Question: What’s something you learned while at ASU — in the classroom or otherwise — that surprised you, that changed your perspective?
Answer: I’m a product of growing up in a bubble-like atmosphere in Mesa. The access to the sheer number of different perspectives and people at ASU has been so valuable. Understanding that there are different stories to tell and that each of those stories and experiences lends itself to different challenges and unique solutions.
And from a more technical aspect, I’ve learned critical thinking and how to critically look at problems whether it be something like a big project like a thesis or just some small assignments and readings and understanding it completely.
Q: Why did you choose ASU?
A: From a family aspect, my brother was going here, and my mom graduated from ASU. But I also think growing up in Arizona, it's almost a no-brainer. My brother had nothing but nice things to say, everyone I knew who went here loved it. It just seemed like the right thing. I look back and think, "Why would I choose any other school?"
Q: Which professor taught you the most important lesson while at ASU?
A: It's a tough one, I would say the professor I spent the most time with was Dr. David King. He taught me the importance of critical analysis and also focusing in on the problem. His expertise from his realm of knowledge helped guide my critical way of thinking and analysis mindset.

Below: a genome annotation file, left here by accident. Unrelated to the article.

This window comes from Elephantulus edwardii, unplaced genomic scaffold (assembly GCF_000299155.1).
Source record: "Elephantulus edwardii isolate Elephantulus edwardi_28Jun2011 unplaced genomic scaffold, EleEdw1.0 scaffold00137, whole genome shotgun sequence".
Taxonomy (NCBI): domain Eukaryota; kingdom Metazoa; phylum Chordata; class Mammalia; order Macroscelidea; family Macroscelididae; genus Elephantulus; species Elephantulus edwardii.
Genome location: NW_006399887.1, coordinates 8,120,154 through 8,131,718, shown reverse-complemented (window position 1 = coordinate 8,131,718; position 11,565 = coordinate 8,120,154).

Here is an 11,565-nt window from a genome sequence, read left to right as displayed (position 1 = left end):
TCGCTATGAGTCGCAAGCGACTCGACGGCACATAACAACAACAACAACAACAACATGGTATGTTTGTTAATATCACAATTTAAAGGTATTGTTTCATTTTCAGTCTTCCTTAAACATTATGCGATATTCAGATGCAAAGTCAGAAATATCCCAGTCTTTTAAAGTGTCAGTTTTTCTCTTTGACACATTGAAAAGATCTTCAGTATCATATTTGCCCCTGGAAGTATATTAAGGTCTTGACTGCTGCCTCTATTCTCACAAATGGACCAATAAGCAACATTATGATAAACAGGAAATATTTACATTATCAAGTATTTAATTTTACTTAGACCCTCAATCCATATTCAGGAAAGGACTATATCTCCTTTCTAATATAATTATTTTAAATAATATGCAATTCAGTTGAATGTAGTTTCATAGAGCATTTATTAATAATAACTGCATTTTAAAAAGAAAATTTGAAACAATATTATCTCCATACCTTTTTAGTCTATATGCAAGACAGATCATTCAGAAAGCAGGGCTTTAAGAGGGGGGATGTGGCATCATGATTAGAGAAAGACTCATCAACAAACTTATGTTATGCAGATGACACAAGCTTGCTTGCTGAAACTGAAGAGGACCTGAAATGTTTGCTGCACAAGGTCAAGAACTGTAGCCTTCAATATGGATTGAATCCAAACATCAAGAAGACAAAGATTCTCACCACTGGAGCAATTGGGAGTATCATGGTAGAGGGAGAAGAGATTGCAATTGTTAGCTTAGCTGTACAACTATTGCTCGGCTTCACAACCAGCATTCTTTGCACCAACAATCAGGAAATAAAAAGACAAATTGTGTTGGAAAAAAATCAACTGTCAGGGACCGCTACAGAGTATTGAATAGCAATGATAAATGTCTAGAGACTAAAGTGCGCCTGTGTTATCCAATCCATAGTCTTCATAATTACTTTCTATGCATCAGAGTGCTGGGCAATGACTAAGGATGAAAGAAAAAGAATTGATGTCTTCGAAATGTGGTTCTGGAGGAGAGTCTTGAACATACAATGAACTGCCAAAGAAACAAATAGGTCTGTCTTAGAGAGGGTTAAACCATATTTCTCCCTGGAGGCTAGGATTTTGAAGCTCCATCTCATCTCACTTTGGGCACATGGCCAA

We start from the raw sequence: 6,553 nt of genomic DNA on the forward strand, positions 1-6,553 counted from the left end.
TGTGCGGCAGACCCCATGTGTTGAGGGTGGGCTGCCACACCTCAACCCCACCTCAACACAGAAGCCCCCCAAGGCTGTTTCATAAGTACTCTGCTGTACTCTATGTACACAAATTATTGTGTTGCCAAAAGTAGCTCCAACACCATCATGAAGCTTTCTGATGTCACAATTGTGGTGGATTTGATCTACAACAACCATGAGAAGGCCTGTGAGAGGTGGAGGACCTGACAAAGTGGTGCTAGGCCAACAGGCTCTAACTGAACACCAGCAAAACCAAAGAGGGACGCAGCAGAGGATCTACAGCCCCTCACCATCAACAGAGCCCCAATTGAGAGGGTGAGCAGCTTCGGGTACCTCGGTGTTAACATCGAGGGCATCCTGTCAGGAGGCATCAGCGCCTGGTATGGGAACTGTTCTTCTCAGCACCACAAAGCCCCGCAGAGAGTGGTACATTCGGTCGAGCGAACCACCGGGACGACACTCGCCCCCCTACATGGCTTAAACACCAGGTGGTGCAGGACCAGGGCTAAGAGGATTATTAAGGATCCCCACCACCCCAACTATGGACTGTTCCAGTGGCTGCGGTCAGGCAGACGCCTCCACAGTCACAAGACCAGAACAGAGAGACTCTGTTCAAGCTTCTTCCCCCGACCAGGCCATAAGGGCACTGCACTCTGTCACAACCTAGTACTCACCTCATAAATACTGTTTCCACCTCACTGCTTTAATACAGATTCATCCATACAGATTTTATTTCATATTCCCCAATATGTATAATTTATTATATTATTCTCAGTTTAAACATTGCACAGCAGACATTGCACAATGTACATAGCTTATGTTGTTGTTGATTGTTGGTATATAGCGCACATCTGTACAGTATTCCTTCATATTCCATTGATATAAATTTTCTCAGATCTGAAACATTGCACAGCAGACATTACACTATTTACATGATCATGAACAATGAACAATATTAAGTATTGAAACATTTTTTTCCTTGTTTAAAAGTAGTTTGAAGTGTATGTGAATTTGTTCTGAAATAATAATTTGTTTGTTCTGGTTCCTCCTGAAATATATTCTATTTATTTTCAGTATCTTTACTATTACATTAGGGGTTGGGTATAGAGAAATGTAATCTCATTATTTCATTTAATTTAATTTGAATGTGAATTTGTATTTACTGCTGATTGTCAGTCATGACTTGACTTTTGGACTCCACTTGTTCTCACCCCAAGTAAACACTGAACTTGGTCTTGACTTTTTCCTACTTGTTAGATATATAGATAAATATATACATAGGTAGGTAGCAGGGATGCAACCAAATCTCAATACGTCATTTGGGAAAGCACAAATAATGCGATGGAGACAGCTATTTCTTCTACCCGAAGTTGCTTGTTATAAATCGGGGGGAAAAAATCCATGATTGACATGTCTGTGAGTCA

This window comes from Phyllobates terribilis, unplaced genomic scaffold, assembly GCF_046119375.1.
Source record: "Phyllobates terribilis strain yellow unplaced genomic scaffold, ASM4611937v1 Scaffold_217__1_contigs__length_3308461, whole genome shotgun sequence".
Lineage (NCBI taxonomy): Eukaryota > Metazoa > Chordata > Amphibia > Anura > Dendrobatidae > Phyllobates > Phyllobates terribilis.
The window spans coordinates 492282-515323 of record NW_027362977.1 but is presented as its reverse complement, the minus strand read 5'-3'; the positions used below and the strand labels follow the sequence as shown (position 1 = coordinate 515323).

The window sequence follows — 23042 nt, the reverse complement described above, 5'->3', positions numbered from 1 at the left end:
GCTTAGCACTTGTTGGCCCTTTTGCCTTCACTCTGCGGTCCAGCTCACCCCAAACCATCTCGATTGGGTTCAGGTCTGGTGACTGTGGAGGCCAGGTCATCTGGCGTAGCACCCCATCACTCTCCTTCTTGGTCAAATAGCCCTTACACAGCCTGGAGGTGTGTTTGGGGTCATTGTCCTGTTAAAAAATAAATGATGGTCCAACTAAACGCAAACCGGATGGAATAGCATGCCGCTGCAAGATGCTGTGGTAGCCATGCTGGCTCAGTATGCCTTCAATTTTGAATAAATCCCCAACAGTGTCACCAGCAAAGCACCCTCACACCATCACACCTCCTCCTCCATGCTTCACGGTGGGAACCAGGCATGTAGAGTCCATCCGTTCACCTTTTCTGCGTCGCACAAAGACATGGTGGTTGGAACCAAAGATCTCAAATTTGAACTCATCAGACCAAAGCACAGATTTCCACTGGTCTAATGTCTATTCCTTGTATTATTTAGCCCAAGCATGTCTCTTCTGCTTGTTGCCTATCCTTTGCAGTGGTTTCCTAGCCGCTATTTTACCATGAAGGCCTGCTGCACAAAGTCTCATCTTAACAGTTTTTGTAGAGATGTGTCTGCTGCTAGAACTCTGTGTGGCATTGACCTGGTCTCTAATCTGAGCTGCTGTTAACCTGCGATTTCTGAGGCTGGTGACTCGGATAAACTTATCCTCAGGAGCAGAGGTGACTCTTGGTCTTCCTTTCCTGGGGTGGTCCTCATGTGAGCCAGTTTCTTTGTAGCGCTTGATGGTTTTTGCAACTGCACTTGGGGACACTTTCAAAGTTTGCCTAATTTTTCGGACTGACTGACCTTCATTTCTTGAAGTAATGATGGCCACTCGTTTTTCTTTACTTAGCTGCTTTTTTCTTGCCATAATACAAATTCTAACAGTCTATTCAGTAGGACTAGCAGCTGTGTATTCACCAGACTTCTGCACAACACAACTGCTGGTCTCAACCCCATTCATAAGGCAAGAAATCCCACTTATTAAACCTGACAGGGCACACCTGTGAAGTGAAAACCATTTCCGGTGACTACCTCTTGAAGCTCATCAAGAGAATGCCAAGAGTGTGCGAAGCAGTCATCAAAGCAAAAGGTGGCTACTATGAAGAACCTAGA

I also would be remiss if I didn't mention one more professor who had a big impact on my school and life career outside of the academic realm, and that's Dr. Michael Mokwa who leads the ASU Tillman Scholars Program. That class and his guidance was a major part of shaping my definition of success, community service, passion, and values, and it was also during that class I made the decision to change my major.
Q: What was your favorite spot on campus?
A: The time I spent the most was at the student center, but other than that Vista Del Sol. For me, I think it’s not so much the place but the people. The fact that there was always a spot on campus to just hang out with friends or study was always nice.
Q: What are your plans after graduation? ‘
A: In February, I'll start as an emergency medical technician (EMT) with the Tempe Fire Medical Rescue Department. I'm interested in the fire career. It's my inner child, the call to service and the ideal behind it. I do plan to get involved with city boards, planning boards, transportation boards and any of a variety of advisory boards. I think this fire career lends itself to city planning, learning about city government and the zoning and planning behind it. Down the line, I hope to stay in city government, whether it be working in policy or running for office, or getting an online master's while I'm in the fire department. I’ll see where it takes me.
Q: If someone gave you $40 million to solve one problem on our planet, what would you tackle?
A: Where to start right? I think something with affordable housing, transportation or anything with accessibility. What form would that take? I think that's the real question but something along those lines to support others. $40 million would probably go fast for trying to solve those bigger problems, but it would be worth a try.